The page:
WASHINGTON (AP) — The Associated Press is suing the State Department to force the release of email correspondence and government documents from Hillary Rodham Clinton's tenure as secretary of state.
The legal action Wednesday follows repeated requests filed under the U.S. Freedom of Information Act that have gone unfulfilled. They include one request the AP made five years ago and others pending since the summer of 2013.
The suit in U.S. District Court comes a day after Clinton broke her silence about her use of a private email account while she was America's top diplomat.
The FOIA requests and the suit seek materials related to her public and private calendars; correspondence involving aides likely to play important roles in her expected campaign for president; and Clinton-related emails about the Osama bin Laden raid and National Security Agency surveillance practices.
"After careful deliberation and exhausting our other options, The Associated Press is taking the necessary legal steps to gain access to these important documents, which will shed light on actions by the State Department and former Secretary Clinton, a presumptive 2016 presidential candidate, during some of the most significant issues of our time," said Karen Kaiser, AP's general counsel.
Said AP Executive Editor Kathleen Carroll: "The Freedom of Information Act exists to give citizens a clear view of what government officials are doing on their behalf. When that view is denied, the next resort is the courts."
State Department spokesman Alec Gerlach declined to comment.
He had previously cited the department's heavy annual load of FOIA requests — 19,000 last year — in saying that the department "does its best to meet its FOIA responsibilities." He said the department takes requests "first in, first out," but noted that timing depends on "the complexity of the request."
Carroll said the AP was filing additional requests Wednesday using FOIA and other tools following the disclosure last week that Clinton had used a private email account run on a server on her property outside New York while working at the State Department.
Clinton on Tuesday said she sent and received about 60,000 emails from her personal email address in her four years as President Barack Obama's secretary of state. She said roughly half were work-related, which she turned over to the State Department, while deleting tens of thousands more that were personal in nature.
The department has said the emails in their possession will be posted online once a review of their contents is completed — a process that will take several months.
White House spokesman Josh Earnest said Wednesday that means "it is not necessary for new FOIA requests to be filed or old FOIA requests to be reconsidered in order to get access to those records."
The AP had sought Clinton-related correspondence before her use of a personal email account was publicly known, although Wednesday's court filing alleges that the State Department is responsible for including emails from that account in any public records request.
"State's failure to ensure that Secretary Clinton's governmental emails were retained and preserved by the agency, and its failure timely to seek out and search those emails in response to AP's requests, indicate at the very least that State has not engaged in the diligent, good-faith search that FOIA requires," says AP's legal filing.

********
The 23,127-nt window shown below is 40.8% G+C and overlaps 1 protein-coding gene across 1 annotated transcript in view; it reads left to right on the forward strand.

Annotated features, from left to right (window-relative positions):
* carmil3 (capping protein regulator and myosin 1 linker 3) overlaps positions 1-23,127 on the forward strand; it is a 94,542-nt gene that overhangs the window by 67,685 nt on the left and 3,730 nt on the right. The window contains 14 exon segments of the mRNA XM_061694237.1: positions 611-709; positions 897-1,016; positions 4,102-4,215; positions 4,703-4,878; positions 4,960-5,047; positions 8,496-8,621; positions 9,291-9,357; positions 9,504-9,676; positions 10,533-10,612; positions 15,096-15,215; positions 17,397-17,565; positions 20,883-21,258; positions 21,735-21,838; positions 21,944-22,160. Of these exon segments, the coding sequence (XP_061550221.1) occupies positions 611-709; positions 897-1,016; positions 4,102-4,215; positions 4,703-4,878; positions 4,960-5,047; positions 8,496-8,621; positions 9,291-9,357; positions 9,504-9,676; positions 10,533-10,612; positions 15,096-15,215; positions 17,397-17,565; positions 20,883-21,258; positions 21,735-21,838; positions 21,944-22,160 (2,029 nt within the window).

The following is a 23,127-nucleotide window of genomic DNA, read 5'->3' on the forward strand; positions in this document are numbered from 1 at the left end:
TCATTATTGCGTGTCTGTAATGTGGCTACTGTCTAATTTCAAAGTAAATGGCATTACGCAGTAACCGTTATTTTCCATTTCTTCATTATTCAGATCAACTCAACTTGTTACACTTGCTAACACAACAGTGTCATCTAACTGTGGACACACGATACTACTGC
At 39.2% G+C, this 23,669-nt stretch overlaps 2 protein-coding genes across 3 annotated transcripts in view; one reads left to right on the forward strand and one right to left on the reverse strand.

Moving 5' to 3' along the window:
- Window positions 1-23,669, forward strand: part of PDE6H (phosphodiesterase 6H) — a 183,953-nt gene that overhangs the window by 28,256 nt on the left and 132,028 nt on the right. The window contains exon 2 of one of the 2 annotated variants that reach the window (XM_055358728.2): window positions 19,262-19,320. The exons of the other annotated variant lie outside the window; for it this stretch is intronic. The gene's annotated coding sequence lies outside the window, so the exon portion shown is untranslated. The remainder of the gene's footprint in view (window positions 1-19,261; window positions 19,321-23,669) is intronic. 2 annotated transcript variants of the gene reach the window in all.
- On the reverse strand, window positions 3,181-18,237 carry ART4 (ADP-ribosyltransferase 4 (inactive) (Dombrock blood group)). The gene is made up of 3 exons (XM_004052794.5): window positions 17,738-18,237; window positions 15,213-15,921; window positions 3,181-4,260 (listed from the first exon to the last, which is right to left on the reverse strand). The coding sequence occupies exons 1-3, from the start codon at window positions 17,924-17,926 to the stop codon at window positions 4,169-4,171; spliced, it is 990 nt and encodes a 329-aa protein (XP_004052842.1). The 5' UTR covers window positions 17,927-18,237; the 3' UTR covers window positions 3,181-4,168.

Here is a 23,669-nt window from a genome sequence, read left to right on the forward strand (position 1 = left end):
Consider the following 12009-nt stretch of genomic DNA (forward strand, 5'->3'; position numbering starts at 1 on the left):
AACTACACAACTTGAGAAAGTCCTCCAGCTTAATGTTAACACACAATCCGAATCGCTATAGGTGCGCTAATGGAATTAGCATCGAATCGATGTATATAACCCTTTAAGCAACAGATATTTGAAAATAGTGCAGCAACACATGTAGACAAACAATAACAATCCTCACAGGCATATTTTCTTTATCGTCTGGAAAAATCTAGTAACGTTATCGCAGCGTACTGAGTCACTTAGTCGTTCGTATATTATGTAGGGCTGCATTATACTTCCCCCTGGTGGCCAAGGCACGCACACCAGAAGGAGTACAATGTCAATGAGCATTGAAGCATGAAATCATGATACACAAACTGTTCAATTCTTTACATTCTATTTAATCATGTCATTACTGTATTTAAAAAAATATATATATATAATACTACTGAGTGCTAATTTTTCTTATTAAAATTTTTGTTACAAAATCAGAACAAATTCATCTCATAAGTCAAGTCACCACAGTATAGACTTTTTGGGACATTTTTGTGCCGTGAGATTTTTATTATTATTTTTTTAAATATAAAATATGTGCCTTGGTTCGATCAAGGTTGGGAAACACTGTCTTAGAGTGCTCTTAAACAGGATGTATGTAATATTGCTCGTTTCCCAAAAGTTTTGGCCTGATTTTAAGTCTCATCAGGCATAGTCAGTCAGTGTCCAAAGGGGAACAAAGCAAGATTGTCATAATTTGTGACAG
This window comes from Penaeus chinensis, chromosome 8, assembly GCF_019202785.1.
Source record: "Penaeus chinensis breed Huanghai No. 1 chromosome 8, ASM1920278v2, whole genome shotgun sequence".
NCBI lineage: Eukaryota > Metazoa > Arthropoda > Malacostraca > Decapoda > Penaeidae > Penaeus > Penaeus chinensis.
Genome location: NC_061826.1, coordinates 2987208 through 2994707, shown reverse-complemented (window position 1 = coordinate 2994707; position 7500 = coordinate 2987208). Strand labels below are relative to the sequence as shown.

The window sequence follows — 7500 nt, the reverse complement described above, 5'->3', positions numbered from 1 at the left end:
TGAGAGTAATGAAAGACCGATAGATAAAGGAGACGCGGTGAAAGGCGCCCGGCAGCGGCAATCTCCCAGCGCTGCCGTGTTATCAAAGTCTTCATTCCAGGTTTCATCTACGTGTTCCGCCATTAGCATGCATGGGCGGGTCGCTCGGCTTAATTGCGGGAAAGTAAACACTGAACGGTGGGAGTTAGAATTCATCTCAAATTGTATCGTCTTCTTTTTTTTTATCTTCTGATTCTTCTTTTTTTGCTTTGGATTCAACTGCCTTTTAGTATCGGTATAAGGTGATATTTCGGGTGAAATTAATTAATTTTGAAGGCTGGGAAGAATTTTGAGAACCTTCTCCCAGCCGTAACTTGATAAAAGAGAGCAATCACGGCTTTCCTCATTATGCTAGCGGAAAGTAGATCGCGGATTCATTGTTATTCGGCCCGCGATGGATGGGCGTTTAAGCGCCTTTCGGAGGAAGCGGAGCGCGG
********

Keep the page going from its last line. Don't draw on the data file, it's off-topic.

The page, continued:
Specifically, AP is seeking copies of Clinton's full schedules and calendars from her four years as secretary of state; documents related to her department's decision to grant a special position to longtime aide Huma Abedin; related correspondence from advisers Philippe Reines and Cheryl Mills, who, like Abedin, are likely to play central roles in a Clinton presidential campaign; documents related to Clinton's and the agency's roles in the bin Laden raid and NSA surveillance practices; and documents related to her role overseeing a major Defense Department contractor.
The AP made most of its requests in the summer of 2013, although one was filed in March 2010. AP is also seeking attorney's fees related to the suit.
Other organizations have sued the State Department recently after lengthy delays responding to public record requests.
In December, the conservative political advocacy group Citizens United sued the State Department for failing to disclose flight records showing who accompanied Clinton on overseas trips. Last week, the National Security Archive, an organization that gathers declassified government records, filed a lawsuit after waiting more than seven years for the State Department to release of details of former secretary of state Henry Kissinger's telephone conversations.
Thomas Blanton, director of the National Security Archive, predicted the State Department would speed up its review facing legal action, particularly given that Clinton has said that her email correspondence doesn't include classified material.
"When the government is under a court deadline, or really wants to review, they can whip through thousands of pages in a matter of weeks, which they should do here," Blanton said.
The State Department generally takes about 450 days to turn over records it considers to be part of complex requests under the FOIA. That is seven times longer than the Justice Department and CIA, and 30 times longer than the Treasury Department.
An inspector general's report in 2012 criticized the State Department's practices as "inefficient and ineffective," citing a heavy workload, small staff and interagency problems.
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